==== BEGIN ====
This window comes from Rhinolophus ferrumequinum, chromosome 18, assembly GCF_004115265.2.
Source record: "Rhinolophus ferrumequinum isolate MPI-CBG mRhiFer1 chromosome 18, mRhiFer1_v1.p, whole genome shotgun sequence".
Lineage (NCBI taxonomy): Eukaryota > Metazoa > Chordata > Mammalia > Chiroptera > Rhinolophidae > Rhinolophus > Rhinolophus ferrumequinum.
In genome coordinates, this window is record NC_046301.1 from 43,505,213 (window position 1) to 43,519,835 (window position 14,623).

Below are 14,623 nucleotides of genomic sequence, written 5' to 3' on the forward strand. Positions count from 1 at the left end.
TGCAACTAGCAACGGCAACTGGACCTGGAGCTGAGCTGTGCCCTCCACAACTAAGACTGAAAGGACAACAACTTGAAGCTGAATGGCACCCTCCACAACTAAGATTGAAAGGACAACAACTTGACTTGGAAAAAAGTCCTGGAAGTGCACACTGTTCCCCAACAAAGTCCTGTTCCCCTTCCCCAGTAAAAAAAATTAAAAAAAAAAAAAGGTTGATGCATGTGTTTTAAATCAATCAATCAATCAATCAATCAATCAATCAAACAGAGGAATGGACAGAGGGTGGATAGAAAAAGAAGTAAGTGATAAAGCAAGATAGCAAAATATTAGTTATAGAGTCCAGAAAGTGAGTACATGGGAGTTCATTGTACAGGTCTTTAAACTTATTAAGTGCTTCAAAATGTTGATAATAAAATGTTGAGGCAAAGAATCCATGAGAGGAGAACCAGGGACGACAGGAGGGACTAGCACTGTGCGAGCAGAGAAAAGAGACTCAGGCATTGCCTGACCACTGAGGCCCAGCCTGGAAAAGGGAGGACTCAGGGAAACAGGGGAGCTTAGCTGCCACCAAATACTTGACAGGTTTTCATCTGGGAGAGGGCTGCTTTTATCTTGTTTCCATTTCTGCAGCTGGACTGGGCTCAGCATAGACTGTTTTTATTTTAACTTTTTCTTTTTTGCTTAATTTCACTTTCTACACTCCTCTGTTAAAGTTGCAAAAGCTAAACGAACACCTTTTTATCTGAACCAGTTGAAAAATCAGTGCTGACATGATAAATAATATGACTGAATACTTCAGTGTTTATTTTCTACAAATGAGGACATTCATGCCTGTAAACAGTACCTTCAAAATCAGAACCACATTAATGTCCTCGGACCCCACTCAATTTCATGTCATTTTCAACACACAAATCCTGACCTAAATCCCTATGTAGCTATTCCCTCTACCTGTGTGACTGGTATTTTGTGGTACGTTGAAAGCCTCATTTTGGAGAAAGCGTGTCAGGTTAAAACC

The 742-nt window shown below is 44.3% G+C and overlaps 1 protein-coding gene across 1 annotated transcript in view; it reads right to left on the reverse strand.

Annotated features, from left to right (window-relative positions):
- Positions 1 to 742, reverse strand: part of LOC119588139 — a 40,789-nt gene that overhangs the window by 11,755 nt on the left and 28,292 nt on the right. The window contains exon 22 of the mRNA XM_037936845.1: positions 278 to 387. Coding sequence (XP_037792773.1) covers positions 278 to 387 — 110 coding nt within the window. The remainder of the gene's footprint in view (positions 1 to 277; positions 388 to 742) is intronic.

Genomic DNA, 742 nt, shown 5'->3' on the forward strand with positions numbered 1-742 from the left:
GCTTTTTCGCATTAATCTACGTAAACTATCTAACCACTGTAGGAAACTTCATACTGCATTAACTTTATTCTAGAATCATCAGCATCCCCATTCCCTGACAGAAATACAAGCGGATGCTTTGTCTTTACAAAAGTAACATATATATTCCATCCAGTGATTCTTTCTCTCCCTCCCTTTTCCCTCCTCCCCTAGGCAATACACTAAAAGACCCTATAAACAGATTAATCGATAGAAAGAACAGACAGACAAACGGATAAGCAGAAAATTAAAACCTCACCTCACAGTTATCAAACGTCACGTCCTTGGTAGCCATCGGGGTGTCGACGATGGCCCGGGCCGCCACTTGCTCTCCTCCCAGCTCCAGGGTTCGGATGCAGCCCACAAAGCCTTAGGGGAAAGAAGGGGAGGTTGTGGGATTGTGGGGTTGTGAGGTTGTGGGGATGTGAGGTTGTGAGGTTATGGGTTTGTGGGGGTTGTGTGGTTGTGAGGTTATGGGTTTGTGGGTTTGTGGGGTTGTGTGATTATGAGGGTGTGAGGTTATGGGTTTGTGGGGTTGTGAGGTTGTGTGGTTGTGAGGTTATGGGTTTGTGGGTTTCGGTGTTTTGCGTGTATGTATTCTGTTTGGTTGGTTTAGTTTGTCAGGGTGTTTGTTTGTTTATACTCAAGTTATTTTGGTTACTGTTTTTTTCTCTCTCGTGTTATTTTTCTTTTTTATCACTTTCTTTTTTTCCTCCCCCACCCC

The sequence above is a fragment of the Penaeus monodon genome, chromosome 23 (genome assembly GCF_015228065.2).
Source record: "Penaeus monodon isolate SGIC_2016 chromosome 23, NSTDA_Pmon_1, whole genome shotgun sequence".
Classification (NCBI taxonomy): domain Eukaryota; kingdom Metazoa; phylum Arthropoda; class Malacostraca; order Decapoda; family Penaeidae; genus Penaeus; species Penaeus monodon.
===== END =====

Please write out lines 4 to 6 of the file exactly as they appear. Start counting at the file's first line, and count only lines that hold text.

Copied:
In genome coordinates, this window is record NC_046301.1 from 43,505,213 (window position 1) to 43,519,835 (window position 14,623).

Below are 14,623 nucleotides of genomic sequence, written 5' to 3' on the forward strand. Positions count from 1 at the left end.
TGCAACTAGCAACGGCAACTGGACCTGGAGCTGAGCTGTGCCCTCCACAACTAAGACTGAAAGGACAACAACTTGAAGCTGAATGGCACCCTCCACAACTAAGATTGAAAGGACAACAACTTGACTTGGAAAAAAGTCCTGGAAGTGCACACTGTTCCCCAACAAAGTCCTGTTCCCCTTCCCCAGTAAAAAAAATTAAAAAAAAAAAAAGGTTGATGCATGTGTTTTAAATCAATCAATCAATCAATCAATCAATCAATCAAACAGAGGAATGGACAGAGGGTGGATAGAAAAAGAAGTAAGTGATAAAGCAAGATAGCAAAATATTAGTTATAGAGTCCAGAAAGTGAGTACATGGGAGTTCATTGTACAGGTCTTTAAACTTATTAAGTGCTTCAAAATGTTGATAATAAAATGTTGAGGCAAAGAATCCATGAGAGGAGAACCAGGGACGACAGGAGGGACTAGCACTGTGCGAGCAGAGAAAAGAGACTCAGGCATTGCCTGACCACTGAGGCCCAGCCTGGAAAAGGGAGGACTCAGGGAAACAGGGGAGCTTAGCTGCCACCAAATACTTGACAGGTTTTCATCTGGGAGAGGGCTGCTTTTATCTTGTTTCCATTTCTGCAGCTGGACTGGGCTCAGCATAGACTGTTTTTATTTTAACTTTTTCTTTTTTGCTTAATTTCACTTTCTACACTCCTCTGTTAAAGTTGCAAAAGCTAAACGAACACCTTTTTATCTGAACCAGTTGAAAAATCAGTGCTGACATGATAAATAATATGACTGAATACTTCAGTGTTTATTTTCTACAAATGAGGACATTCATGCCTGTAAACAGTACCTTCAAAATCAGAACCACATTAATGTCCTCGGACCCCACTCAATTTCATGTCATTTTCAACACACAAATCCTGACCTAAATCCCTATGTAGCTATTCCCTCTACCTGTGTGACTGGTATTTTGTGGTACGTTGAAAGCCTCATTTTGGAGAAAGCGTGTCAGGTTAAAACC